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Goldman Sachs And The Short-Term Put Sale Op

06/30/10 08:55:17 AM
by Donald W. Pendergast, Jr.

With the broad markets finding short-term support over the last two sessions, now may be the time to consider selling near-term, out-of-the-money puts on Goldman Sachs shares.

Security:   GS
Position:   N/A

Goldman Sachs (GS) common shares increased by more than 300% between November 21, 2008, and October 14, 2010, before reversing direction as the stock underwent noticeable distribution (the transfer of shares from strong hands to weak ones) for three and a half months. The stock then made another attempt at the October 2009 high, fell short, and then sold off with a vengeance on ultrahigh volume (the biggest daily selloff bar since the two consecutive daily selloffs in mid-September 2008), continuing to fall until just this past week. Can the once-mighty GS regain some of its former glory, or is this latest surge higher just a flash in the pan? Let's take a closer look (Figure 1).

FIGURE 1: GS, DAILY. Although this may not qualify as a major trend reversal, the technical evidence still seems to support a minor bounce higher, perhaps as far as the early June high at $146.40.
Graphic provided by: MetaStock.
Graphic provided by: Rahul Mohindar (RMO) indicators from MetaStock v.1.
First, this is intended as a short-term trade and one that should probably be exited after a few more days of favorable price action in this stock. The overall state of the broad market internals is still very bearish, so keep that in mind if you are playing any moves to the long side over the next week or so. With that disclaimer out of the way, what we see on the daily GS chart is supportive of a minor bullish bounce, one that may take the stock up toward the last minor swing high at $146.40 (made on June 1, 2010). Note the bullish divergence of the short-term money flow with the price action over the past few weeks; it's finally begun to resolve with the bullish action on the chart. Next, witness the new RMO (Rahul Mohindar oscillator) swing buy signal (green arrow on chart), one that comes shortly after a successful, albeit minor test of support near the $132–133 level. The daily bar has pretty decent range, but the volume isn't particularly exceptional. Nevertheless, this appears to be a valid break higher from a short-term support level. Even in bear markets, stocks can sometimes stage unexpectedly strong rallies, so perhaps there is a way to play this anticipated bounce by way of the option market.

FIGURE 2: GS PUT. Goldman Sachs equity options feature excellent bid-ask spreads, volume and open interest. The highlighted July 2010 $125 put is a good example.
Graphic provided by: Thinkorswim.
Given the tentative support area described, here is a fairly low risk short-term put sale for those convinced of a short-term Goldman Sachs surge.

Sell 1 July 2010 GS $125 put option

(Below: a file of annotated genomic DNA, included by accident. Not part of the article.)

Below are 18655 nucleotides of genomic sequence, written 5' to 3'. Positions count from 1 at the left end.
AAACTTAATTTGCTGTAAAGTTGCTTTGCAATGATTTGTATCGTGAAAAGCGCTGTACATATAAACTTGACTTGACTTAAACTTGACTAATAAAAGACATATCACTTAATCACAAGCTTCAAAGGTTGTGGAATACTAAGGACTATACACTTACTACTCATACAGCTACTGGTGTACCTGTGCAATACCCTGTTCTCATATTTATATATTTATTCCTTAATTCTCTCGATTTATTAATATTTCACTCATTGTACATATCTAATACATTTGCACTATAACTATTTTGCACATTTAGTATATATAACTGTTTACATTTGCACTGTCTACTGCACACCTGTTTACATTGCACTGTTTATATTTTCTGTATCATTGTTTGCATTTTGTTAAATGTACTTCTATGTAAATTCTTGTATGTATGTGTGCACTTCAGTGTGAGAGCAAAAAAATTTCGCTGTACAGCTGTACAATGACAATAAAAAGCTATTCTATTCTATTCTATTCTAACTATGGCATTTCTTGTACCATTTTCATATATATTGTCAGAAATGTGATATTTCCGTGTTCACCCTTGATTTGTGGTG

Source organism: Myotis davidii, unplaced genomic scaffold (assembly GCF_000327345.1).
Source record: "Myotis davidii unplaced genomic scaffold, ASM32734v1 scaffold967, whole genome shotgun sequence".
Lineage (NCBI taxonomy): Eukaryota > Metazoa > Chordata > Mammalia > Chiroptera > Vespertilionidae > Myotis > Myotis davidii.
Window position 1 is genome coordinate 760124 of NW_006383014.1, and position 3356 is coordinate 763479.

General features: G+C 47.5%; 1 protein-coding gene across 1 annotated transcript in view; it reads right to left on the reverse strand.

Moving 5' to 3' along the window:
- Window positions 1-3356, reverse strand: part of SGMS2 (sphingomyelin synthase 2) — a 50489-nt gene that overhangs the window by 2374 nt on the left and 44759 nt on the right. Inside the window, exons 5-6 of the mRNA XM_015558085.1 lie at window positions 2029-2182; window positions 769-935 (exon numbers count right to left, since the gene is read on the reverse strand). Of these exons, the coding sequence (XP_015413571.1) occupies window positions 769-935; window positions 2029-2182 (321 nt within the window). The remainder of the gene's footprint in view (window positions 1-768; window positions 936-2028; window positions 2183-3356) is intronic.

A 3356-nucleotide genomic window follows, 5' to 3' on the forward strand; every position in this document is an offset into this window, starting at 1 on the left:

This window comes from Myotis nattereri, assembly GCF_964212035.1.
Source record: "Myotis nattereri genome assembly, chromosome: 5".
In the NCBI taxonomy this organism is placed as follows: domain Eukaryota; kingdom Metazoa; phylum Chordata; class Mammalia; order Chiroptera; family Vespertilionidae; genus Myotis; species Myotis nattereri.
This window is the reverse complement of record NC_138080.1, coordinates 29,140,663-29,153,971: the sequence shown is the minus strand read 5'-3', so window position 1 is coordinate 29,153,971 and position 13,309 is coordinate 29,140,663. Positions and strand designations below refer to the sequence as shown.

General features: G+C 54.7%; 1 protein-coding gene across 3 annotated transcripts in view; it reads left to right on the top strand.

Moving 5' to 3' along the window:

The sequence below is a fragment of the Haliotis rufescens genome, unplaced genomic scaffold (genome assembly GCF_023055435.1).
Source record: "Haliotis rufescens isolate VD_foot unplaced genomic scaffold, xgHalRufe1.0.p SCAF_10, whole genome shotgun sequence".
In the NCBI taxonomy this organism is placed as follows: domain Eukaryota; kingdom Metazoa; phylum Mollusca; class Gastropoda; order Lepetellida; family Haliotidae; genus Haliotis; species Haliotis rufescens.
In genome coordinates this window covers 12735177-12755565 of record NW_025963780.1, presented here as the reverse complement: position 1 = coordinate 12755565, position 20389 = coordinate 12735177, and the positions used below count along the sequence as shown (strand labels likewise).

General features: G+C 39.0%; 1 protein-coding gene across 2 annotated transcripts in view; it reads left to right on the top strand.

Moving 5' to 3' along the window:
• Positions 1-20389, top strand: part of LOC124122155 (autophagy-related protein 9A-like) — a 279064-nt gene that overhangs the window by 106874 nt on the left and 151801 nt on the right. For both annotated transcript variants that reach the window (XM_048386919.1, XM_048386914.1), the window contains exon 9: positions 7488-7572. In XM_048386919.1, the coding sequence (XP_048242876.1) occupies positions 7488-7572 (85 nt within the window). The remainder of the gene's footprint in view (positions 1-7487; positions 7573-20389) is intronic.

Net credit: $0.85 or better

This particular put has a very close bid-ask spread, good volume, and open interest, too (Figure 2). The option also features a low delta (-0.12), meaning that it currently has a low probability of expiring in-the-money at July option expiration (18 days from now). With about $7 of cushion between the put's strike price and the support at $132, this looks like a good strike to sell, especially if you want to take potential profits quickly should they appear. More conservative traders might consider selling the July $120 put instead; it offers more staying power on a temporary adverse move back toward support and is currently offering about $0.55 in premiums for option sellers.

The next resistance in GS is at $146.40; if the stock makes a quick move to that price level after you've sold your puts, consider taking at least half of your position off at that point. You may also want to slowly trail the open position, making sure that you cover all remaining short puts if the $131 is violated on the downside. And by no means ever let the option double in price before buying it back for a loss; doing so will help limit your losses and keep things under control.

Bottom line: expect a minor bounce in GS shares this week. Those who sell either the July $120 or $125 put at or near the current bid price stand to make some quick profits on an anticipated runup toward resistance at $146.40. Those selling the July $125 put for $0.85 stand to make about $80 in profits if GS moves up to $146.40 by July 7, 2010. Conversely, should GS fall to $130 by the same date, the loss per contract will be about (-$80). However, don't count on any extended move past that resistance level without some major bullish fireworks across the entire stock market. This particular trade is strictly short term, so be sure you monitor it closely.

Donald W. Pendergast, Jr.

Donald W. Pendergast is a financial markets consultant who offers specialized services to stock brokers and high net worth individuals who seek a better bottom line for their portfolios.

Title: Writer, market consultant
Company: Linear Trading Systems LLC
Jacksonville, FL 32217
Phone # for sales: 904-239-9564
E-mail address:

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